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Green shoots of recovery

Green shoots of recovery

The past couple of years have been a rollercoaster for the UK rental market. Demand fell off a cliff, then shot up towards the end of last year. London rents took a real kicking as a result, while other areas of the UK fared better.

Here are the headlines from the final quarter of 2021 - we're going to follow this up with a full look back at the last two years to see how the market looked in 2021 as a whole, compared to the state of affairs pre-pandemic.

This is the picture for Q4 2021

The London rental market shows signs of recovery

London rents rose by an average of 7% in Q4 as tenant demand spiked. We haven't seen an upward shift like this since since before the pandemic hit. These increases were seen in all London postcode regions, with EC and WC seeing the highest rises, although these areas have notoriously high rents and small sample sizes so things fluctuate far more than in busier areas.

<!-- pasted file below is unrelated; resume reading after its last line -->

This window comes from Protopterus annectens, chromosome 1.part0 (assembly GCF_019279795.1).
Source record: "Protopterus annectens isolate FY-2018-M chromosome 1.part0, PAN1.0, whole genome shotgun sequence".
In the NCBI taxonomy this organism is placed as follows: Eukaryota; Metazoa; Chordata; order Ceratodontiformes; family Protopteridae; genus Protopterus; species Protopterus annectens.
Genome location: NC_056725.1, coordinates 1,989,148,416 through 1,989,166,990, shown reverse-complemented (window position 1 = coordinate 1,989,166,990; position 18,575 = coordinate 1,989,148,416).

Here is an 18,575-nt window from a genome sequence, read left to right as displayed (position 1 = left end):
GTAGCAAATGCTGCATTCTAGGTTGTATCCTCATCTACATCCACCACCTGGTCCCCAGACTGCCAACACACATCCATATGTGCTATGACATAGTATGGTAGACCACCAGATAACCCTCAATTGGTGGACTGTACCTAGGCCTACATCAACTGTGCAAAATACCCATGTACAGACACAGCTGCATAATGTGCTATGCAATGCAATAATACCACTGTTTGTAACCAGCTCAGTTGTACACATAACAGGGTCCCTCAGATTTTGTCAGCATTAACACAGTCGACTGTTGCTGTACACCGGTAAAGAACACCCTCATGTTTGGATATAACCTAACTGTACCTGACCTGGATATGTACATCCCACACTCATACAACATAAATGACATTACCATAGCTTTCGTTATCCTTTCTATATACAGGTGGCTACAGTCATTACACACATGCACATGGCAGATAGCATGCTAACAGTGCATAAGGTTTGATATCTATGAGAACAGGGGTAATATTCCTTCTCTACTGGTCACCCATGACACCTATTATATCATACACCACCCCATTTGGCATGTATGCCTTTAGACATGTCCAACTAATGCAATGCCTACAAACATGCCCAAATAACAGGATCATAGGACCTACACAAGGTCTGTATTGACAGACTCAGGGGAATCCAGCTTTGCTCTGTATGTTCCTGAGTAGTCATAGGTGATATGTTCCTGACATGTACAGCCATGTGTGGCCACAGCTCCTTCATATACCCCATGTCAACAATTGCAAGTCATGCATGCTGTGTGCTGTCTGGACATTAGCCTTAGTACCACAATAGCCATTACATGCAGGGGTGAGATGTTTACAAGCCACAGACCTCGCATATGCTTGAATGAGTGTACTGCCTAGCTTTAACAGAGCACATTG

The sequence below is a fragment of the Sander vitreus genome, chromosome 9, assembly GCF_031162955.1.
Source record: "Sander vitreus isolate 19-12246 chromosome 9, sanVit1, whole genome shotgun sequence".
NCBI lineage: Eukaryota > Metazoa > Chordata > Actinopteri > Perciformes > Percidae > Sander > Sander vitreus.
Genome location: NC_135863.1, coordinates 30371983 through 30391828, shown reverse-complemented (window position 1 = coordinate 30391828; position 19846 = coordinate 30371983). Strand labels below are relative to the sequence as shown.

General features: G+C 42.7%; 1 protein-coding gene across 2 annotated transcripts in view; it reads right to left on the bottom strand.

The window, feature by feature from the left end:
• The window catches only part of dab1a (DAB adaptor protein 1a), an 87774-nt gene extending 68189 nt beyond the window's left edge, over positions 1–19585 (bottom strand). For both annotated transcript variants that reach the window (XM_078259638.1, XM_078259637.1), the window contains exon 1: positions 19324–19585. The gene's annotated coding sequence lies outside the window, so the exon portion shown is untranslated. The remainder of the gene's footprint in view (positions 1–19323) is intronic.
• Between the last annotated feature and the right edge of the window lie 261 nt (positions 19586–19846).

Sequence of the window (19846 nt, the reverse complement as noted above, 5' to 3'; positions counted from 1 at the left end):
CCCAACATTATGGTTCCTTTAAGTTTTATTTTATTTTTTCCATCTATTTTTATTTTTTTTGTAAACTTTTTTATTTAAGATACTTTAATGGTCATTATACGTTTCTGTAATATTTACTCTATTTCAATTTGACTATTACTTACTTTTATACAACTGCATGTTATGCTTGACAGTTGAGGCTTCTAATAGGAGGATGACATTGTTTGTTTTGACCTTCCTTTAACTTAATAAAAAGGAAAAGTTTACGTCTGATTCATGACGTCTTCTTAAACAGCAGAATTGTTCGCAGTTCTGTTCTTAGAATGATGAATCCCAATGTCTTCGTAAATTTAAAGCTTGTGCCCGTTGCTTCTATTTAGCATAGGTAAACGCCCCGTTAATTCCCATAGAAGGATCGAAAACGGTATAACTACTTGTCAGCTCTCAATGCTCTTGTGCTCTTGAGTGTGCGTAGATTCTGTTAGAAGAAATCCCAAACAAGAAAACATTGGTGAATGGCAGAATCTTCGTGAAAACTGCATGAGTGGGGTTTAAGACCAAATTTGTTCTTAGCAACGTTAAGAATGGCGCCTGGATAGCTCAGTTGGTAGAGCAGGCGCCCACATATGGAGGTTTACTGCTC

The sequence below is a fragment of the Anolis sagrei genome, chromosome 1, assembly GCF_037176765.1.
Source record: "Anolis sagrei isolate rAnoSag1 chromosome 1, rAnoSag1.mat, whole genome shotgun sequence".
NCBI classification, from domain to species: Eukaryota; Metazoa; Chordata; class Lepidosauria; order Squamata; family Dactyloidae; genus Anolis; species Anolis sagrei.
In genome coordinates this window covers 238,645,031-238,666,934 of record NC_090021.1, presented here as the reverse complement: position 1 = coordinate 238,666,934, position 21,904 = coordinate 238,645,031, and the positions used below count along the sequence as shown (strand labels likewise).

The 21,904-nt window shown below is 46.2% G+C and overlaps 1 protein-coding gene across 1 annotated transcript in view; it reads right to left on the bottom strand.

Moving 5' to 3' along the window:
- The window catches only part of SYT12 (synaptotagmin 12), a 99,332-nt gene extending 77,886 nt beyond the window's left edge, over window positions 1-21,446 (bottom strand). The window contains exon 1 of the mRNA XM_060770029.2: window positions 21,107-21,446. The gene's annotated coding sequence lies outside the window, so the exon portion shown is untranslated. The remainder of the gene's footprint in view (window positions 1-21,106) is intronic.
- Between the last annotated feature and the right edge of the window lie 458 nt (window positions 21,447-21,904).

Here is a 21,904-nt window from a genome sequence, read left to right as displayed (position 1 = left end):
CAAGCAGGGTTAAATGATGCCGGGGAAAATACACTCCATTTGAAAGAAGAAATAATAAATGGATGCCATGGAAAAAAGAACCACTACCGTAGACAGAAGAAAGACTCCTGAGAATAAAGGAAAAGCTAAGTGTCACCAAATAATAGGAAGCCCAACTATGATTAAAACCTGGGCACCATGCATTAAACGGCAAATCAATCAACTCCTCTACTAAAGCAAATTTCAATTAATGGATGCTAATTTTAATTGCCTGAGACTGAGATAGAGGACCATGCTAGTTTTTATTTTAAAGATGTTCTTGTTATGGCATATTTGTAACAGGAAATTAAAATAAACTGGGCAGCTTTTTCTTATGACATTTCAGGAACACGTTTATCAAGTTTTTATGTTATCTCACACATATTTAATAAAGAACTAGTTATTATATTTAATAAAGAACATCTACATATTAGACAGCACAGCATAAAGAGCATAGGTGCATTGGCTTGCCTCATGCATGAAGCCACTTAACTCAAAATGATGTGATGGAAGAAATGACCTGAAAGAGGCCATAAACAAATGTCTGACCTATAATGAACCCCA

Here's the breakdown.

Region Av growth
E £745 9%
EC £991 20%
N £728 5%
NW £773 7%
SE £729 4%
SW £805 7%
W £822 7%
WC £1,004 10%

Rents are also up across the UK

All UK regions saw growth in Q4, with Scotalnd and Northern Ireland leading the way.

Region Av growth
East Anglia £524 2%
East Midlands £451 4%
North East £425 7%
North West £453 4%
Northern Ireland £420 11%
Scotland £641 32%
South East £557 4%
South West £528 7%
Wales £451 7%
West Midlands £438 1%
Yorks/Humberside £443 4%

However, the shift in Scotland isn't as dramatic as it first looks. The reality is that there was a big spike in ads from people trying to cash in on COP 26, particularly in Glasgow and Paisley (where Glasgow airport is). That means average asking prices in those two loctions rocketed, as properties (often large, expensive ones) were listed short term, with hugely inflated rents. Paisley saw staggering averages of £1,271 - that's more than the average for a room in Soho, right in the heart of London.

Since the event the market has calmed down again and we fully expect rents in Glasgow and Paisley to return to something more in line with the rest of Scotland.

We'll have a full two year round up of the market in the next newsletter so keep your eyes peeled for that one.


Photo credit Nick Seagrave -